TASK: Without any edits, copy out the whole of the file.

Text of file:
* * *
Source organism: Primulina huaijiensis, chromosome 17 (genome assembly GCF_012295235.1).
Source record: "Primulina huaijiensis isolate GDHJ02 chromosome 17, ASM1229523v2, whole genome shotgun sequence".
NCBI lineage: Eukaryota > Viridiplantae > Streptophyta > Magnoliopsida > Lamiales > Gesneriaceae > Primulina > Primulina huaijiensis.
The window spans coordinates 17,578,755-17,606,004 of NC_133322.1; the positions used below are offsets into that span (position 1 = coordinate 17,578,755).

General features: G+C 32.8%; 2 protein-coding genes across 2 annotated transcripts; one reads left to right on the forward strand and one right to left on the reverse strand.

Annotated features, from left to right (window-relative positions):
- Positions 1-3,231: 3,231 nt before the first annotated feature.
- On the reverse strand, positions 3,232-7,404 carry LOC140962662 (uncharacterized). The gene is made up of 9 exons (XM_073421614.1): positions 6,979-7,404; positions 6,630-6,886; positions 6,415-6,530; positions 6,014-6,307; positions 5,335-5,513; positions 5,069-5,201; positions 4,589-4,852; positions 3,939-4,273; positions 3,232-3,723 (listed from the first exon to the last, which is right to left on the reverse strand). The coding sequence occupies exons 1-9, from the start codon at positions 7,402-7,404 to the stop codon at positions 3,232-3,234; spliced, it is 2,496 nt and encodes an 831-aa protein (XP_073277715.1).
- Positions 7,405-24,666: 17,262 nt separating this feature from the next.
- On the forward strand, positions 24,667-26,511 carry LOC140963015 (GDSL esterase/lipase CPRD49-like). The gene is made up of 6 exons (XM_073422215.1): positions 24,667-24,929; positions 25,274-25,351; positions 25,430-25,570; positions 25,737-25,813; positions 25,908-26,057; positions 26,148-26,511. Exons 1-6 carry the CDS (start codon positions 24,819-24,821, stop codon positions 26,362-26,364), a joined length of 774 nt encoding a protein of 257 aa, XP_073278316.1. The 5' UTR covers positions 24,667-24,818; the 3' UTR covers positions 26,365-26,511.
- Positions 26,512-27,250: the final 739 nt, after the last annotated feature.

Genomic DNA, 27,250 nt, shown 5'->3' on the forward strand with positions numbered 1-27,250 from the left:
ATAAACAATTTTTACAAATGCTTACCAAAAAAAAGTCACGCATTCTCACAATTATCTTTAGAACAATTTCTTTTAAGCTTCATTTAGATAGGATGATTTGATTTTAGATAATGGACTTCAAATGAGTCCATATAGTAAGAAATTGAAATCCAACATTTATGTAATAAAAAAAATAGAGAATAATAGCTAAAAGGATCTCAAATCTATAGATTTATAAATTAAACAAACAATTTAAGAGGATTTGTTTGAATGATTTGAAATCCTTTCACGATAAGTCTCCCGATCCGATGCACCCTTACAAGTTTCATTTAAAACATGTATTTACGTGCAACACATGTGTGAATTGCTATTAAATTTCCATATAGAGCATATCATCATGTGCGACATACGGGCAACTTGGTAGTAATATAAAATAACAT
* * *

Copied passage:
Source organism: Primulina huaijiensis, chromosome 17 (genome assembly GCF_012295235.1).
Source record: "Primulina huaijiensis isolate GDHJ02 chromosome 17, ASM1229523v2, whole genome shotgun sequence".
NCBI lineage: Eukaryota > Viridiplantae > Streptophyta > Magnoliopsida > Lamiales > Gesneriaceae > Primulina > Primulina huaijiensis.
The window spans coordinates 17,578,755-17,606,004 of NC_133322.1; the positions used below are offsets into that span (position 1 = coordinate 17,578,755).

General features: G+C 32.8%; 2 protein-coding genes across 2 annotated transcripts; one reads left to right on the forward strand and one right to left on the reverse strand.

Annotated features, from left to right (window-relative positions):
- Positions 1-3,231: 3,231 nt before the first annotated feature.
- On the reverse strand, positions 3,232-7,404 carry LOC140962662 (uncharacterized). The gene is made up of 9 exons (XM_073421614.1): positions 6,979-7,404; positions 6,630-6,886; positions 6,415-6,530; positions 6,014-6,307; positions 5,335-5,513; positions 5,069-5,201; positions 4,589-4,852; positions 3,939-4,273; positions 3,232-3,723 (listed from the first exon to the last, which is right to left on the reverse strand). The coding sequence occupies exons 1-9, from the start codon at positions 7,402-7,404 to the stop codon at positions 3,232-3,234; spliced, it is 2,496 nt and encodes an 831-aa protein (XP_073277715.1).
- Positions 7,405-24,666: 17,262 nt separating this feature from the next.
- On the forward strand, positions 24,667-26,511 carry LOC140963015 (GDSL esterase/lipase CPRD49-like). The gene is made up of 6 exons (XM_073422215.1): positions 24,667-24,929; positions 25,274-25,351; positions 25,430-25,570; positions 25,737-25,813; positions 25,908-26,057; positions 26,148-26,511. Exons 1-6 carry the CDS (start codon positions 24,819-24,821, stop codon positions 26,362-26,364), a joined length of 774 nt encoding a protein of 257 aa, XP_073278316.1. The 5' UTR covers positions 24,667-24,818; the 3' UTR covers positions 26,365-26,511.
- Positions 26,512-27,250: the final 739 nt, after the last annotated feature.

Genomic DNA, 27,250 nt, shown 5'->3' on the forward strand with positions numbered 1-27,250 from the left:
ATAAACAATTTTTACAAATGCTTACCAAAAAAAAGTCACGCATTCTCACAATTATCTTTAGAACAATTTCTTTTAAGCTTCATTTAGATAGGATGATTTGATTTTAGATAATGGACTTCAAATGAGTCCATATAGTAAGAAATTGAAATCCAACATTTATGTAATAAAAAAAATAGAGAATAATAGCTAAAAGGATCTCAAATCTATAGATTTATAAATTAAACAAACAATTTAAGAGGATTTGTTTGAATGATTTGAAATCCTTTCACGATAAGTCTCCCGATCCGATGCACCCTTACAAGTTTCATTTAAAACATGTATTTACGTGCAACACATGTGTGAATTGCTATTAAATTTCCATATAGAGCATATCATCATGTGCGACATACGGGCAACTTGGTAGTAATATAAAATAACAT